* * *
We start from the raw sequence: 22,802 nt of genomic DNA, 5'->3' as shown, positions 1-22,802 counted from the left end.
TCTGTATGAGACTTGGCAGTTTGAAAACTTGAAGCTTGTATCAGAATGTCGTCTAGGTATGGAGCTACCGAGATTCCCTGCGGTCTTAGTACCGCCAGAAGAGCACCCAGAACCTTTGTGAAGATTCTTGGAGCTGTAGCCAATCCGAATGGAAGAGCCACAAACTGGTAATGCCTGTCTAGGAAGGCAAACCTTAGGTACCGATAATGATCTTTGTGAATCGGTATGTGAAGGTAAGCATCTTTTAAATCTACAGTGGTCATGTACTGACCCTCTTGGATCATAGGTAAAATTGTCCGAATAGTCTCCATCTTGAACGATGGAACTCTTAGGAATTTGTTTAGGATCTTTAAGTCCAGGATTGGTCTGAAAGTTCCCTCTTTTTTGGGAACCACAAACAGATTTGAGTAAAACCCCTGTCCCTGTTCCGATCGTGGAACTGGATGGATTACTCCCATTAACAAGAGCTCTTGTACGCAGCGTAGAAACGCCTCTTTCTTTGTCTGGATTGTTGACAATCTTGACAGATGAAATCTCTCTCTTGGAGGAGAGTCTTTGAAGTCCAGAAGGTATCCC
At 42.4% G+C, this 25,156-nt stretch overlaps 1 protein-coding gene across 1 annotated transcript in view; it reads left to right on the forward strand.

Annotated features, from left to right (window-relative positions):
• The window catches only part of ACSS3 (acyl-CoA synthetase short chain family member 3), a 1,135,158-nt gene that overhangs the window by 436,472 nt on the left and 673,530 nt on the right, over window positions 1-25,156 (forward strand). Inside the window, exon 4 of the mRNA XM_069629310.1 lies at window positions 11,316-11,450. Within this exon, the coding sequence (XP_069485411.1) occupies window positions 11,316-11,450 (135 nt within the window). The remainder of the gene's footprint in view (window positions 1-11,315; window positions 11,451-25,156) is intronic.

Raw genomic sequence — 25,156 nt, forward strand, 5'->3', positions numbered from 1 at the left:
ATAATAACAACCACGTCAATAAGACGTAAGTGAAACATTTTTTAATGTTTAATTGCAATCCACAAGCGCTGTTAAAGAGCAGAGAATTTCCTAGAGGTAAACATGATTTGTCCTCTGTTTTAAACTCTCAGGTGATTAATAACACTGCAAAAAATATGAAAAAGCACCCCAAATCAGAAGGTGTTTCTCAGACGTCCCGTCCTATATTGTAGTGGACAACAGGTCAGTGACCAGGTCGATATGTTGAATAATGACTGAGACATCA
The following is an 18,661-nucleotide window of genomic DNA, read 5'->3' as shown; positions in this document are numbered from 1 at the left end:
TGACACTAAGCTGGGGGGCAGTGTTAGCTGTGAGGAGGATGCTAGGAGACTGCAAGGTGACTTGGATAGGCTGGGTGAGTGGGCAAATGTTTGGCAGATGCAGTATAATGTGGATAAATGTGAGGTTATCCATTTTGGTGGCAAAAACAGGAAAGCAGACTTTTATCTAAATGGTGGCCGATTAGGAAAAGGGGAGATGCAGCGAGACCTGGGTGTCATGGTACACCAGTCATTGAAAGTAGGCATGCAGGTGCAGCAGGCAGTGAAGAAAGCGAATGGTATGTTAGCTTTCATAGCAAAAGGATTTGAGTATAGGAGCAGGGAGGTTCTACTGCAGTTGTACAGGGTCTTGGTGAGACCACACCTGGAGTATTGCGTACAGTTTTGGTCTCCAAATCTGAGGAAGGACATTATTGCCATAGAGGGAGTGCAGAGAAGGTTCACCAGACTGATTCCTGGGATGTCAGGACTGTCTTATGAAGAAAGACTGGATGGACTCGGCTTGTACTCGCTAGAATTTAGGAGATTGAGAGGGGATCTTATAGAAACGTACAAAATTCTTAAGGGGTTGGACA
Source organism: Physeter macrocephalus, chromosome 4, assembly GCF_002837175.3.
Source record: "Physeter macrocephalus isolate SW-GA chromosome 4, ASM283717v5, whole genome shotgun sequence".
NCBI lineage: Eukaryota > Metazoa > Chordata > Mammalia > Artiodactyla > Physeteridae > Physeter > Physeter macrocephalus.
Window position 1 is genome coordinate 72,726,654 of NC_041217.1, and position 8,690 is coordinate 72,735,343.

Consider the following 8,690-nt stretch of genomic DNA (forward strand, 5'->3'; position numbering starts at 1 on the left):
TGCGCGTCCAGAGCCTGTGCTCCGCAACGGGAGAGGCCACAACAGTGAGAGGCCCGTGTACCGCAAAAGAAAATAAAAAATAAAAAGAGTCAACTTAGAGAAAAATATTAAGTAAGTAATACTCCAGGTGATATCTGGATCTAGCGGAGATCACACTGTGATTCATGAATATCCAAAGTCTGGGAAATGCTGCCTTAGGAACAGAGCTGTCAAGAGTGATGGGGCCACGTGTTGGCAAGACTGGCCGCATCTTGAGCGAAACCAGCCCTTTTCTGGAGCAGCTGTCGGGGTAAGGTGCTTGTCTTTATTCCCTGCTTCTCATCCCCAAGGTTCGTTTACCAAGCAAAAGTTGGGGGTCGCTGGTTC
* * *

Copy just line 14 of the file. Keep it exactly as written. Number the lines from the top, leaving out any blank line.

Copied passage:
Consider the following 8,690-nt stretch of genomic DNA (forward strand, 5'->3'; position numbering starts at 1 on the left):